(2) Count it all joy when ye fall into divers temptations.—Better, Account it all joy whenever ye fall into divers temptationsi.e., trials; but even with this more exact rendering of the text, how can we, poor frail creatures of earth, it may well be asked, feel any joy under such? Do we not pray in our Saviour’s words, “Lead us not into temptation”? (See Matthew 6:13, and Note there.) Yet a little consideration will open out the teaching of Holy Scripture very plainly. The Apostle here is following the same line of thought as that expressed in Hebrews 5:14. By use (or habit, more properly) our senses may be exercised to the discernment of good and evil. The grace of God given to the soul is capable of growth and enlargement, like the powers of body and mind. If either be unemployed, weakness must supervene, and eventually decay and death. And just as the veteran who has proved his armour well, and learned to face habitual danger as a duty, is more trustworthy than a raw recruit, however large of limb and stout of heart, so with the Christian soldier. He must learn to “endure hardness” (2 Timothy 2:3), and bear meekly and even gladly all the trials which are to strengthen him for the holy war. Innocence is a grace indeed, and yet there is a higher stage of the same virtue, viz., the purity which has been won by long and often bitter conflict with the thousand suggestions of evil from without, stirring up the natural impurity within. Temptation is not sin. “You cannot,” says the old German divine, “prevent the birds flying over your head, but you can from making nests in your hair;” and the soul victorious over some such trying onset is by that very triumph stronger and better able to undergo the next assault, The act of virtue has, in truth, helped to build up the habit, from which, when it is perfected, a happy life cannot fail to spring. The interpretation of our Lord’s prayer is rather the cry for help to God our Father in the trial, than for actual escape from it: Lead us not, i.e., where we in our free will may choose the wrong and perish. And there is a strangely sweet joy to be snatched from the most grievous temptation in the remembrance that “God is faithful, who will not suffer you to be tempted above that ye are able; but will with the temptation also make a way to escape, that ye may be able to bear it” (1 Corinthians 10:13).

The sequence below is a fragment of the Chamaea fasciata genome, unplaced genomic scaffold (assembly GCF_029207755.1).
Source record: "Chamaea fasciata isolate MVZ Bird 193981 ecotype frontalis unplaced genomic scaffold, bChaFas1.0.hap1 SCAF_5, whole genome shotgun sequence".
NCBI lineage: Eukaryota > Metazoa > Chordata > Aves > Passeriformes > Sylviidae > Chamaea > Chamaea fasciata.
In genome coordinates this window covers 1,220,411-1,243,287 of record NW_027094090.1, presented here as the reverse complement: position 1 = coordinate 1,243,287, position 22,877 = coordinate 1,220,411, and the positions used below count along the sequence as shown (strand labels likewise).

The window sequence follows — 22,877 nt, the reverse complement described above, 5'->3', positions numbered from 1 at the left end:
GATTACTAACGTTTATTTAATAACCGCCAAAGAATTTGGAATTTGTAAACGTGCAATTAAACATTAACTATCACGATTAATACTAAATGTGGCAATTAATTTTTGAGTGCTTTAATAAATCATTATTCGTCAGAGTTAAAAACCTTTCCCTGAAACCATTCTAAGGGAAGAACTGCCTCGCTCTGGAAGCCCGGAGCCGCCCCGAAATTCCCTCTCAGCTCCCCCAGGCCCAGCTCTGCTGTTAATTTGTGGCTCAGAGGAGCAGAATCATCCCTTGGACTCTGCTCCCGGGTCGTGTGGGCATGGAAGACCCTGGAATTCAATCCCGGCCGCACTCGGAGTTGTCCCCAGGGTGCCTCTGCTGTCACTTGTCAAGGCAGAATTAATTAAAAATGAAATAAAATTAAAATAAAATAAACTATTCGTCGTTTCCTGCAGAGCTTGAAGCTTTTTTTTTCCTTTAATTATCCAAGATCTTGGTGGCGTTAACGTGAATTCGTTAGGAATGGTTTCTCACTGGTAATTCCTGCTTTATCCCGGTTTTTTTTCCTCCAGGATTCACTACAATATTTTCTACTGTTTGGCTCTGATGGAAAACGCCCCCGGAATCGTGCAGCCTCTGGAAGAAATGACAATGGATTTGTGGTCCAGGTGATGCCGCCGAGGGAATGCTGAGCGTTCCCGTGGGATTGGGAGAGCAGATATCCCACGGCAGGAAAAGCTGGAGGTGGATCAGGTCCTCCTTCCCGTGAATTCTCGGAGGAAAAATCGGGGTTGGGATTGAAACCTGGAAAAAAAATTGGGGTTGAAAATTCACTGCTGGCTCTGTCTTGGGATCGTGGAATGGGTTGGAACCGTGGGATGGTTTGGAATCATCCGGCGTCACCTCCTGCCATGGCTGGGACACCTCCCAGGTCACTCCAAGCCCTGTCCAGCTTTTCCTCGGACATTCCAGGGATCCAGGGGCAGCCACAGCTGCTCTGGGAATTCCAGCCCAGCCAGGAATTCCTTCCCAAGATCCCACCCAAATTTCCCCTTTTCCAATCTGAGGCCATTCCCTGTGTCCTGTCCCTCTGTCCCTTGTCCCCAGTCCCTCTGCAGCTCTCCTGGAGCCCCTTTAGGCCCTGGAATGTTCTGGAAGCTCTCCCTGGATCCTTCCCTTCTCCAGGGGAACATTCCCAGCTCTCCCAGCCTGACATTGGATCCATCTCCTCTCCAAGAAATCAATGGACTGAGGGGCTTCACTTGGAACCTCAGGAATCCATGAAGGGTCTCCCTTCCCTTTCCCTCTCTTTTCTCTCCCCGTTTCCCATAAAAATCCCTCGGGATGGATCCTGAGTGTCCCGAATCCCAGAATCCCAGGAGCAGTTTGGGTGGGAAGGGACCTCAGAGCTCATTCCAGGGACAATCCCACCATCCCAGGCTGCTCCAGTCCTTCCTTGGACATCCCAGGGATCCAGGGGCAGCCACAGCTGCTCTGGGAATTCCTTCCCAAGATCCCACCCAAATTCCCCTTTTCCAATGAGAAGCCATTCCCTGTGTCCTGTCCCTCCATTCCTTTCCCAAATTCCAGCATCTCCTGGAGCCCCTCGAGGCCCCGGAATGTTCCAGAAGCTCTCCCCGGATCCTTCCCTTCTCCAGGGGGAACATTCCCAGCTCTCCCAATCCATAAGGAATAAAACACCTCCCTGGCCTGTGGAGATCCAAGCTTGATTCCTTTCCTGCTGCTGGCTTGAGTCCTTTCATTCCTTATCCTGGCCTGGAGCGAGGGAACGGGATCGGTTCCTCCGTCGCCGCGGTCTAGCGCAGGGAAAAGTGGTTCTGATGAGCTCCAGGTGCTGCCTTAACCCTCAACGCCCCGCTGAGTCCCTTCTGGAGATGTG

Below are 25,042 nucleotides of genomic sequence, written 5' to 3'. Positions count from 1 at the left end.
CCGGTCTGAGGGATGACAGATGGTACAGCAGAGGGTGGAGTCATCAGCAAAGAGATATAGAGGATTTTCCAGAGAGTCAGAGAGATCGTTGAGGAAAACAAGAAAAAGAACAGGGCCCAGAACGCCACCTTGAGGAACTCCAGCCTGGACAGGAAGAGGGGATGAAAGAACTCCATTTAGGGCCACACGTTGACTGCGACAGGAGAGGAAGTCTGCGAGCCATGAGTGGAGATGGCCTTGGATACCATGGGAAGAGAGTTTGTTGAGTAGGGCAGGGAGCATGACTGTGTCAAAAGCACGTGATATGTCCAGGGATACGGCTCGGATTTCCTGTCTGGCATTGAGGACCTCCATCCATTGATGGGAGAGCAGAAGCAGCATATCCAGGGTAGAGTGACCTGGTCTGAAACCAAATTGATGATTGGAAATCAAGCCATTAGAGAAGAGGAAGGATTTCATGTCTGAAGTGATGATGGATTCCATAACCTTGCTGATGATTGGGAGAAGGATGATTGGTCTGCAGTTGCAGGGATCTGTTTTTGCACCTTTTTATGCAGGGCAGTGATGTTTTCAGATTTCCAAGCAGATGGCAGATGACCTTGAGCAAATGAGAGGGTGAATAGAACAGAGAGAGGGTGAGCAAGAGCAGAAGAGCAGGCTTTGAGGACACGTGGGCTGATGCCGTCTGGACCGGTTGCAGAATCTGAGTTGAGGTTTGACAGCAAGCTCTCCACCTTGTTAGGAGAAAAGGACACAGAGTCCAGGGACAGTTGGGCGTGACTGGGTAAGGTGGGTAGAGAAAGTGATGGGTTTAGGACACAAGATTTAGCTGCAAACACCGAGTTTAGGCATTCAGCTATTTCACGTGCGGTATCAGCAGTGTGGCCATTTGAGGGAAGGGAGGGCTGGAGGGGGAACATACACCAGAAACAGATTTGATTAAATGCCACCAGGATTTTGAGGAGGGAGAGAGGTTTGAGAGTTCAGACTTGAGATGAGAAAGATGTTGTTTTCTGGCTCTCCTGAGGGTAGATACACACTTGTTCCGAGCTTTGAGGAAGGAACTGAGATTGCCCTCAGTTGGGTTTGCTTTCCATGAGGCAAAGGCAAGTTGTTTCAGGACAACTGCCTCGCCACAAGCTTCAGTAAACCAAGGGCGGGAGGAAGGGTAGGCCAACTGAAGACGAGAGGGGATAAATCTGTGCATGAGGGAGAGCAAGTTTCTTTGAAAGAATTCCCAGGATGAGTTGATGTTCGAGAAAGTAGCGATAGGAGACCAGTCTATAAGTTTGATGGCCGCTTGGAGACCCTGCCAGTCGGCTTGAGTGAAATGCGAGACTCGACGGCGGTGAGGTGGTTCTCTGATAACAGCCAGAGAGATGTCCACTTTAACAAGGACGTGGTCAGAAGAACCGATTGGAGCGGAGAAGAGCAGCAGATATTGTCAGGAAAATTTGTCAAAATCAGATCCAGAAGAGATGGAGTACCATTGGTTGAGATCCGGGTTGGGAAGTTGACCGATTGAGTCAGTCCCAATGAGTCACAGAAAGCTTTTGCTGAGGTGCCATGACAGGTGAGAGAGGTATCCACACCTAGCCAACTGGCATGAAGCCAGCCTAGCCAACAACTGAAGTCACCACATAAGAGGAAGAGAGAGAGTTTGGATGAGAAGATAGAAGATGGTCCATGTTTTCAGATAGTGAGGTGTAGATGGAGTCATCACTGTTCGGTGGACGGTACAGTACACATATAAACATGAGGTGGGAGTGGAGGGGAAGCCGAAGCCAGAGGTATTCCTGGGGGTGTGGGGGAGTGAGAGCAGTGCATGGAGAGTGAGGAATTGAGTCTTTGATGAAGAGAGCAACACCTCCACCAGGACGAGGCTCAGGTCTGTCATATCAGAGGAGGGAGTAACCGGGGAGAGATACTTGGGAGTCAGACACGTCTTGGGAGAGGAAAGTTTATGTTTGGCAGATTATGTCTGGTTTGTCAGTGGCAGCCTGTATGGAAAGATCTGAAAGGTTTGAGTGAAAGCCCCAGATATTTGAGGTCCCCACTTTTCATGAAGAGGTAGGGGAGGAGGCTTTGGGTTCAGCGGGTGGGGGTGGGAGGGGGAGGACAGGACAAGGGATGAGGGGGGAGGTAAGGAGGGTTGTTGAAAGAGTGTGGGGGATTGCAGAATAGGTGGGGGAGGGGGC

Knowing this, that the trying of your faith worketh patience.
(3) Knowing this, that the trying of your faith worketh patience.—And this verse confirms our view of the preceding one; the habit of patience is to be the blessed result of all the weary effort under God’s probation. James the Wise had learned it long and painfully, and he returns to his exhortation of it again, especially in James 5:7-11 (which see).

But let patience have her perfect work, that ye may be perfect and entire, wanting nothing.
(4) Let patience have her perfect work.—Do not think the grace will come to its full beauty in an hour. Emotion and sentiment may have their place in the beginning of a Christian career, but the end thereof is not yet. Until the soul be quite unmoved by any attack of Satan, the work cannot be deemed “perfect.” The doctrine is not mere quietism, much less one of apathy, but rather this, that the conscious strength of patient trust in God is able to say at all times (comp. Psalm 63:8)—

“My soul hath followed hard on Thee;

Thy right hand hath upholden me.”

And if in this patience we can learn to possess our souls (Luke 21:19) the perfect work of God will be wrought within us.

That ye may be perfect and entire (or, complete).—A special proof herein for religious people may be taken with regard to temper. Few trials are harder; and sweetness of disposition often melts away from physical causes, such as ill-health or fatigue. But the great test remains; and it is one which the world will ever apply with scorn to the nominally Christian, refusing to admit the claims of saintliness on the part of any whose religion is not of the household as well as the Church. The entirety and completeness of the life hidden with Christ in God (Colossians 3:3) are manifested most by self-restraint.